Our initial research indicated that health-conscious adults who received a diagnosis of Lung Cancer can be individuals who (i) never-smoked, (ii) are exercisers, (iii) eat a healthy diet, (iv) are from health profession background.
- In a systematic review and meta-analysis study, the researchers investigated the incidence and mortality rates amongst the 'never-smokers' group, by aggregating data from six large cohorts, of which all were conducted in the U.S., with the exception of one study from Sweden. Cohorts included: 1) Nurses’ Health Study, 2) Health Professionals Follow-up Study, 3) California Teachers Study, 4) Multiethnic Cohort Study, 5) Swedish Lung Cancer Register in the Uppsala/Örebro region, and the 6) First National Health and Nutrition Examination Survey Epidemiologic Follow-up Study.
- The study indicated that when pooling the data from the six study cohorts, the age-adjusted incidence rate of lung cancer amongst never-smoker groups (age 40-79 years), ranged from 14.4 to 20.8 per 100,000 person-years in women, and 4.8 to 13.7 per 100,000 person-years in men.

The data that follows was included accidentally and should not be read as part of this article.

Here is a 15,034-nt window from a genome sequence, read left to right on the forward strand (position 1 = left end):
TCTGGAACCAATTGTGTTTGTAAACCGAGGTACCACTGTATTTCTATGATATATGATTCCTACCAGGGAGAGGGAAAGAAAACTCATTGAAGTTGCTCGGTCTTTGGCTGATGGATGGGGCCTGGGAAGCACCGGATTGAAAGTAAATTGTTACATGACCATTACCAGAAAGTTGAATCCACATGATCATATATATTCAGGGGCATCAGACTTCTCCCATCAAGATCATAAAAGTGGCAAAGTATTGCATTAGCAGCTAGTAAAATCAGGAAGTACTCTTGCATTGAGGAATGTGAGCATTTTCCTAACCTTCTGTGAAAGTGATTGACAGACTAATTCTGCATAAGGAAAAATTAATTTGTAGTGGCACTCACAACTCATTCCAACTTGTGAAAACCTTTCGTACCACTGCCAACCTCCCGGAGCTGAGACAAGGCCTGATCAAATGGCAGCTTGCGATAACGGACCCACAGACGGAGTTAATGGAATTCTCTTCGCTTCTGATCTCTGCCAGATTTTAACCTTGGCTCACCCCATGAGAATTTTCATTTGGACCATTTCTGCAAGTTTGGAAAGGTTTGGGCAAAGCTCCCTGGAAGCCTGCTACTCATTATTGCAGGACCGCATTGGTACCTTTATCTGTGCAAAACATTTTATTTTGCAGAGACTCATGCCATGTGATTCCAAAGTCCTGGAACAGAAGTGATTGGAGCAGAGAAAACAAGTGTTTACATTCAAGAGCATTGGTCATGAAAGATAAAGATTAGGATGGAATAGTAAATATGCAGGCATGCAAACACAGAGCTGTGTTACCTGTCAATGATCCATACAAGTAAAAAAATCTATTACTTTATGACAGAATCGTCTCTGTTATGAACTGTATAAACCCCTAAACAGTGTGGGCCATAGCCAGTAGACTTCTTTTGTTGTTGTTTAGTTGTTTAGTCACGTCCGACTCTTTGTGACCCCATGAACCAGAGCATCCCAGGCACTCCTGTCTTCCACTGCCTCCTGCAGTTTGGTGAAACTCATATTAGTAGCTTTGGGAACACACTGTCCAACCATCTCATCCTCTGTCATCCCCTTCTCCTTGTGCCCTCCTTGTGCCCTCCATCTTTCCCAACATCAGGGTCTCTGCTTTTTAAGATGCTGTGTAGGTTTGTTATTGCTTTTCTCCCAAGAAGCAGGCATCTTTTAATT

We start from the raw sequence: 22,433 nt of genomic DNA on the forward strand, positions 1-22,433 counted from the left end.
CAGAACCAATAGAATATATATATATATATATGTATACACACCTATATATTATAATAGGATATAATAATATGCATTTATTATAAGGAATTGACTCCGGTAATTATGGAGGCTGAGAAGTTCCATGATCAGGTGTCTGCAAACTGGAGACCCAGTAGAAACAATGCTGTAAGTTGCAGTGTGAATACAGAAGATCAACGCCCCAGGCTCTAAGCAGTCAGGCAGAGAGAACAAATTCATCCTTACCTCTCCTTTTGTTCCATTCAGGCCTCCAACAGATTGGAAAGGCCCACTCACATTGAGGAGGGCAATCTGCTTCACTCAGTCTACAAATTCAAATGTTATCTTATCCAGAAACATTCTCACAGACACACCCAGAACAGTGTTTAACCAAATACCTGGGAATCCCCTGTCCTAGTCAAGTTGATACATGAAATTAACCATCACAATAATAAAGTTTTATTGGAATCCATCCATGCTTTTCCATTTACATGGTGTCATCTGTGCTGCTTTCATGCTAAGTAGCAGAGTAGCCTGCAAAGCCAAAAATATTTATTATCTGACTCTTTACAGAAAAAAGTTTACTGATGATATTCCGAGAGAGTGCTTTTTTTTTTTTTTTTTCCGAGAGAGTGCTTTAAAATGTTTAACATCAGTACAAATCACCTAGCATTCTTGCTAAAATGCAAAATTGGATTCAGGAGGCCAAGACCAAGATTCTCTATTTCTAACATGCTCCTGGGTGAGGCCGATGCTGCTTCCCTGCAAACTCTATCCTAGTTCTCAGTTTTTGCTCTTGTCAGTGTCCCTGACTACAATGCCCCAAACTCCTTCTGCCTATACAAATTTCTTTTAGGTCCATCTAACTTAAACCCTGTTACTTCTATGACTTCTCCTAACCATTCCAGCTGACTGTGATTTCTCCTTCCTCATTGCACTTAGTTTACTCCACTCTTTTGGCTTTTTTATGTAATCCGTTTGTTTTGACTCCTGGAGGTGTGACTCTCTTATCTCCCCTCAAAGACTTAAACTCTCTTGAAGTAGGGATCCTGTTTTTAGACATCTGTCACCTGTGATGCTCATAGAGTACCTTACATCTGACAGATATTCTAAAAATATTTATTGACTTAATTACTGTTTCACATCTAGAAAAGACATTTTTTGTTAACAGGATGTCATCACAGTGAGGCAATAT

Please note that the purpose of this research strategy document is to: (i) translate the client's questions into addressable research aims; (ii) conduct one-hour preliminary research; (iii) outline the basic facts and statistics related to Lung Cancer incidence in premenopausal women, which shall serve as a groundwork for Wonder researchers; (iv) devise a research strategy based on project scopes.
The information regarding the association between health-conscious adults and lung cancer was not directly available. We identified groups that could be potentially classified as health-conscious adults and directed our research to those groups. We used Google Scholar and PubMed to identify articles, amongst which the afore-cited article demonstrated the most relevance. In-depth research is recommended based on the following research scopes.